The same applies to purchases where the invoice date determines in which VAT period a deduction can be made.
The time when the supplier is to include VAT on the invoiced goods is therefore the same as the time when the buyer has the right to deduct input VAT.
It has no significance when a sale or a purchase is paid, except in cases of advance payments without an invoice where VAT liability, as an exception, arises at the time of payment. In all other cases, it is the invoice date that determines in which VAT period you need to record your output or input VAT. 

Reduced ability to pay  

Incorrect accrual may impact the liquidity of your business, meaning your ability to pay. If you do not claim your VAT deduction until the date you pay instead of the invoice date, your VAT deduction could be included in a later VAT period. 

Impact on annual accounts 

Accrual errors could also impact your annual accounts. When you calculate tax for the individual accounting years, it is important to record expenses/income in the correct accounting year to ensure that your depreciation and amortisation for tax purposes is correct. 

Increased risk of tax inspection 

Accrual errors could make your accounts look wrong. As a result, this could cause us to select you for a tax inspection, which you could have avoided if your accruals were correct. 

If you discover that you have made an accrual error, you need to correct it. It is particularly important that the accrual is correct at the end of each reporting period. You correct your VAT return in E-tax for businesses for the VAT period in question.

All entries in your accounts must be documented in the form of vouchers. If a voucher does not meet the requirements, you may lose the right to deduct the VAT of the relevant voucher.

Invoice or till receipt requirements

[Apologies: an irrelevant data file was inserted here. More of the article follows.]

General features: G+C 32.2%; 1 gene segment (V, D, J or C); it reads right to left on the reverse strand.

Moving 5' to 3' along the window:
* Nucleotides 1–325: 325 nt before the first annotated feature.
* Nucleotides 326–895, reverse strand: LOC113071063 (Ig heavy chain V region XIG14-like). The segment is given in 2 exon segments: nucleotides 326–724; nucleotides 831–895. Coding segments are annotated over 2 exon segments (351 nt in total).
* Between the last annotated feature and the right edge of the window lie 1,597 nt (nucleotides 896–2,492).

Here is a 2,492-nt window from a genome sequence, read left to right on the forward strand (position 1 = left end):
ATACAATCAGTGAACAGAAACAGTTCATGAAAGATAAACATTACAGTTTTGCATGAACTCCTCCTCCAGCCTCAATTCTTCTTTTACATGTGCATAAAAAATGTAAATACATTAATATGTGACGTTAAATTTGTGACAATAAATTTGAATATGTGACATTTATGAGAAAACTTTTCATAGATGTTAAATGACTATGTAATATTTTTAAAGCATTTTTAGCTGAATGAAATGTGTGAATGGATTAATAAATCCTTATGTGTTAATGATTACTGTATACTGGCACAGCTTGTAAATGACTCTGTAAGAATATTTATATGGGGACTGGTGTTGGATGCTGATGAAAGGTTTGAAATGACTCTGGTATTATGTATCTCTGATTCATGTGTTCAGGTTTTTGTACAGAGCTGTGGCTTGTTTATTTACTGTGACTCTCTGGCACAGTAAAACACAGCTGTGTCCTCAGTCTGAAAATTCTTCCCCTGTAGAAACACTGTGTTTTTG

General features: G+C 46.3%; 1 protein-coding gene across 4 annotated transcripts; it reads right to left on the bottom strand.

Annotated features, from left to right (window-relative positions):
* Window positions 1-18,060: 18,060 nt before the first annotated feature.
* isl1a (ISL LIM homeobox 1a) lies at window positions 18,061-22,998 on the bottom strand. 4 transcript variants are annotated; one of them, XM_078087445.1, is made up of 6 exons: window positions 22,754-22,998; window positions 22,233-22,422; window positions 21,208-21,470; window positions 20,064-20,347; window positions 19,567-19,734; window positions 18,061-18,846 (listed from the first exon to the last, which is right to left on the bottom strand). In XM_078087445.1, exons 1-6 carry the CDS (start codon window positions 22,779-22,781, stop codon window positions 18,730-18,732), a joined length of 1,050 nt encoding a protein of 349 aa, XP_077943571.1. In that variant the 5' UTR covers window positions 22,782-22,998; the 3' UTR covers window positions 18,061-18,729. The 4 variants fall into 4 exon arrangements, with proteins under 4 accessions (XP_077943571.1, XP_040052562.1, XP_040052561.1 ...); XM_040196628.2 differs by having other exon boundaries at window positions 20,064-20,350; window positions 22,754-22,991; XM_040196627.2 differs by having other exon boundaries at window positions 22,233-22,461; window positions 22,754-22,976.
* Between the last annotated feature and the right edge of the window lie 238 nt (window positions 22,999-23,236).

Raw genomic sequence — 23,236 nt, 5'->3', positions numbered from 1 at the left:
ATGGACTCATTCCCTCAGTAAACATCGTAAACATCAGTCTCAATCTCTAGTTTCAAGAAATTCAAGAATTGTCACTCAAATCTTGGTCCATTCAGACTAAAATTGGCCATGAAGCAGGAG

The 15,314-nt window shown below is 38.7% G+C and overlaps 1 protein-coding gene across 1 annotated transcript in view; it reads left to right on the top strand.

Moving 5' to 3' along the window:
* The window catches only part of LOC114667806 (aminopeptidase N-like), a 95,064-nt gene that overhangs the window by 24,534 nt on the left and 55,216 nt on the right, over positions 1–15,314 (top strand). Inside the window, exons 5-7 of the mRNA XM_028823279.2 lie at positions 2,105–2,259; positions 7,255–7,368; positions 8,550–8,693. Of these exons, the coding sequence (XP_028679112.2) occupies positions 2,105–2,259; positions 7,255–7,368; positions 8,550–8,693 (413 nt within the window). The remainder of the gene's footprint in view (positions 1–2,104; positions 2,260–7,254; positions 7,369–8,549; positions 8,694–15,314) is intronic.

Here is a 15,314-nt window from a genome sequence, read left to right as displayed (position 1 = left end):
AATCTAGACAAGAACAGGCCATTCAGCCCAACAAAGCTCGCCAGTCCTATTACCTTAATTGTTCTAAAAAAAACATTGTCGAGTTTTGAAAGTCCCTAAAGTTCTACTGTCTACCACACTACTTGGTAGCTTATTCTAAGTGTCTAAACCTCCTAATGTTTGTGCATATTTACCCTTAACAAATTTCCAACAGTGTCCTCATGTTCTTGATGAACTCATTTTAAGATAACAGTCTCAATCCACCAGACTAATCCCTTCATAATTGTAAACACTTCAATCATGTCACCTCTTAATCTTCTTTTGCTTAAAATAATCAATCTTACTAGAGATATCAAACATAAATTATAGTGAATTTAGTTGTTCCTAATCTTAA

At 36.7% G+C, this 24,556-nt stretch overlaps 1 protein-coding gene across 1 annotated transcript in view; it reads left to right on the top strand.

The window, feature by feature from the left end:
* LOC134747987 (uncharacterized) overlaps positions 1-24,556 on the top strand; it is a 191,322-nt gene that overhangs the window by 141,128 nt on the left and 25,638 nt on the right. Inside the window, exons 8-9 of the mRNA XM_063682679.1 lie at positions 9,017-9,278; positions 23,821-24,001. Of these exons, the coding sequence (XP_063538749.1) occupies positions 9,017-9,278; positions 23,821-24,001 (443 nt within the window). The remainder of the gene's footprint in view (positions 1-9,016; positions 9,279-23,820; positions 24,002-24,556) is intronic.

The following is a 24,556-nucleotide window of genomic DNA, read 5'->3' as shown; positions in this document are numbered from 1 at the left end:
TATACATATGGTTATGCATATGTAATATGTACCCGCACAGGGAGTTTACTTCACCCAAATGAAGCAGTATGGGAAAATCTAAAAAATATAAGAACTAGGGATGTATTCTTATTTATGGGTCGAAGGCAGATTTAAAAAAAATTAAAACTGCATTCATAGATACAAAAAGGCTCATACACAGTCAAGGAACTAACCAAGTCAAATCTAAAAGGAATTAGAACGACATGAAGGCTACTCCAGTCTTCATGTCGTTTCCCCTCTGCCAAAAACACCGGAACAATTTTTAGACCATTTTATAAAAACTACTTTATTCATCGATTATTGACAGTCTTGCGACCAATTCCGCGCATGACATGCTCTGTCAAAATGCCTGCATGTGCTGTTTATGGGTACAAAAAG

• invoice date (the invoice date decides in which VAT settlement period you can deduct the VAT)
  • sequential invoice number
  • your VAT registration number (CVR no./SE no.)
  • name and address of your business
  • name and address of the buyer
  • quantity and nature of the goods or services supplied
  • delivery date if it differs from the invoice date
  • price of the goods/services exclusive of VAT, possible discounts, bonuses or rebates, unless these are included in the unit price
  • current VAT rate
  • VAT amount
  • If you have sales that are subject to VAT and sales that are exempt from VAT in respect of the same customer, the invoice must clearly state for which amount VAT is calculated.

Till receipts

If you use a till, it must be auditable. This means that the till must be a double roll model as it needs to contain an audit roll in addition to the till receipt.

  • name or registration number (CVR/SE no.) of your business
  • date of issue
  • type of goods
  • the specified VAT amount or the total price is inclusive of VAT

It is important that you comply with these invoicing requirements as the buyer's right to deduct VAT is conditional, among other things, on the vouchers complying with the rules.

You must keep your accounting records for five years - even if you close your business. You must keep accounting records relating to acquisition and conversion of property for ten years.

Accounting records is any written records relevant to the business's operations, for example:

  • invoices
  • delivery notes
  • contracts
  • order sheets
  • appointment books
  • financial statements

Please see our legal guide (in Danish) for further legal information.